I can't believe I've not written in here for a month. I've started an entry a few times, but self-censorship has always cut them off halfway through for reasons of "not being interesting enough".
But, today I shall throw caution to the wind and simply dump my thoughts down into this little window and press "submit" whether it not I judge the quality to be worthy.
It's been quite a month - our MPs have been claiming far too much money for ridiculous things and the parliamentary Labour Party came within a whisker of committing regicide. Iran had a free election, in which anyone could vote whichever way they wanted - but then disregarded the votes cast in a bastardised version of democracy. Gordon Ramsay upset an Australian TV presenter and Margaret Mountford announced she's not going to be on The Apprentice next year.
All exciting stuff, I'm sure you'll agree. But let's talk about democracy today.
Democracy is very important. Equally important is the need to recognise that a perfect voting system does not exist. Here in the UK, first-past-the-post is unpopular - though mostly unpopular with those parties who'd do better under a PR system, it has to be said - but at least it's democractic. If a government becomes unpopular, and gets fewer votes cast, they will have fewer MPs and will not be the government any longer.
And therein lies one of the key values of democracy - the ability to lose an election aswell as win one. Plenty of elections happen worldwide in which votes are cast and counted, but winning is the only option; the government cannot lose (China, Zimbabwe, Iran to name but three) be it as a result of corruption during the voting process or simply by cheating when it comes to counting the votes.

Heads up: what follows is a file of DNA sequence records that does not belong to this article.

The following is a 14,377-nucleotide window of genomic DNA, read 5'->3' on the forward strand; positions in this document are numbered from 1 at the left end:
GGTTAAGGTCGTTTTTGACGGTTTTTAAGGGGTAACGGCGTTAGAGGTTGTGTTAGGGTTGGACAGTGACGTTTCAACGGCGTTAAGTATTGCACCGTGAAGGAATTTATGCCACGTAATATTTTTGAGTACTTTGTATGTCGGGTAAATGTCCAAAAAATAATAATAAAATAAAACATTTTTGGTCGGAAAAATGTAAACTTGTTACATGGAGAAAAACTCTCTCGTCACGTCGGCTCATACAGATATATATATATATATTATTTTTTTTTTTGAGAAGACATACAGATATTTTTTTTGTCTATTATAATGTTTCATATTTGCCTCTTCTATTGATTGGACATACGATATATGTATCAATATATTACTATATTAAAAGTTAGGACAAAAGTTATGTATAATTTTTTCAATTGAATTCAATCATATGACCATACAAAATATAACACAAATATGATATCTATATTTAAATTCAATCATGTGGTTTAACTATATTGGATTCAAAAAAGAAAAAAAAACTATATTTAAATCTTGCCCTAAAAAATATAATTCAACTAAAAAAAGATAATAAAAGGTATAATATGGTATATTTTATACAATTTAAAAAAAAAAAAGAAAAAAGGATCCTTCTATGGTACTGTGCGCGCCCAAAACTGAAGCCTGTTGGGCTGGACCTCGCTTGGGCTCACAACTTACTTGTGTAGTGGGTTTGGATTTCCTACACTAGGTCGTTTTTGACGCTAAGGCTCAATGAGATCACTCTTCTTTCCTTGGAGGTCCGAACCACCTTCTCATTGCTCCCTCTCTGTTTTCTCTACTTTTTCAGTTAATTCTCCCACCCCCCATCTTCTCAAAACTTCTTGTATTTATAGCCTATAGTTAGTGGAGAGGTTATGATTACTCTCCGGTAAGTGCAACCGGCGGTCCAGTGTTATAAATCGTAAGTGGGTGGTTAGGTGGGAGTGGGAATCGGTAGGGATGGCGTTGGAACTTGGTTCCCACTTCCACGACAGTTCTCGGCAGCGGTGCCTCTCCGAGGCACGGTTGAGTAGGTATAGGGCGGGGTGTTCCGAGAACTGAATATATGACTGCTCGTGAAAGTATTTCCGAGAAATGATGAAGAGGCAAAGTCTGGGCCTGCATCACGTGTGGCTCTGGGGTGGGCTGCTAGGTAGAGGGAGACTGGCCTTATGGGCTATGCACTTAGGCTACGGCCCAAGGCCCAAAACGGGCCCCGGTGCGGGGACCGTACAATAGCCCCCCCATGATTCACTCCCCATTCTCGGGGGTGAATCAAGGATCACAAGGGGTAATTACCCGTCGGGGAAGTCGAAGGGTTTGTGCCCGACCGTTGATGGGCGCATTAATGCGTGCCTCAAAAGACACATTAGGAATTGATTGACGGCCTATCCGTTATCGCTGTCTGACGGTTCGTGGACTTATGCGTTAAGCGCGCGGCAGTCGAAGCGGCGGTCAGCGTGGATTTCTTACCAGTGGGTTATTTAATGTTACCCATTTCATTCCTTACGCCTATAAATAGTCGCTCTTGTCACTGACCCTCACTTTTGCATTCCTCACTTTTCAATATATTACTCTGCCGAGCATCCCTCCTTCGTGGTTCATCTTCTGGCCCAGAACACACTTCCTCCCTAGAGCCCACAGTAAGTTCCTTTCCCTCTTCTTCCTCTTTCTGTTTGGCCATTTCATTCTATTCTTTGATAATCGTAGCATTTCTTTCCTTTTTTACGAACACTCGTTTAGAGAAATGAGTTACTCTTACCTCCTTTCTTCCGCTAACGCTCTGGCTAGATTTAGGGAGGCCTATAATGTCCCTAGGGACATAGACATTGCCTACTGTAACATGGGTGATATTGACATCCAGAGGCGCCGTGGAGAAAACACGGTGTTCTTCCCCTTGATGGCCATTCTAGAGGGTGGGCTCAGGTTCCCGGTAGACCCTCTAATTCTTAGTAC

In the recent European elections here in the UK, the BNP won a couple of seats. For whose who are unaware, the BNP are a whites-only, right-wing, homophobic and racist party who believe in the absurd notion that to be British involves being white, speaking only English and definitely not being gay.
However, for whatever reason - be it manipulative campaigning or simply a protest vote amongst a low turnout - they did win enough votes to win two seats and much as I find their policies and personalities abhorrent in the extreme, I cannot deny them the right to represent if they are duly elected.
There is no hint that any deception was involved in the electoral process to enable the BNP to win those seats. Even amongst the most cynical of serious observers of the political process here in the UK, there is a belief that a vount cast is a vote counted even if there is strong disagreement with how those votes are transformed into an elected government.
So whilst it may be fashionable at the moment to criticise the first-past-the-post voting system or to rue the fact that the BNP become fairly elected representatives I think it's important to remember that whatever crinkles in our electoral system there may be, when you cast a vote on polling day, you can be safe in the knowledge that your vote is counted, and that - in simple terms - getting the most votes means that you win the election - and not getting enough votes means you lose.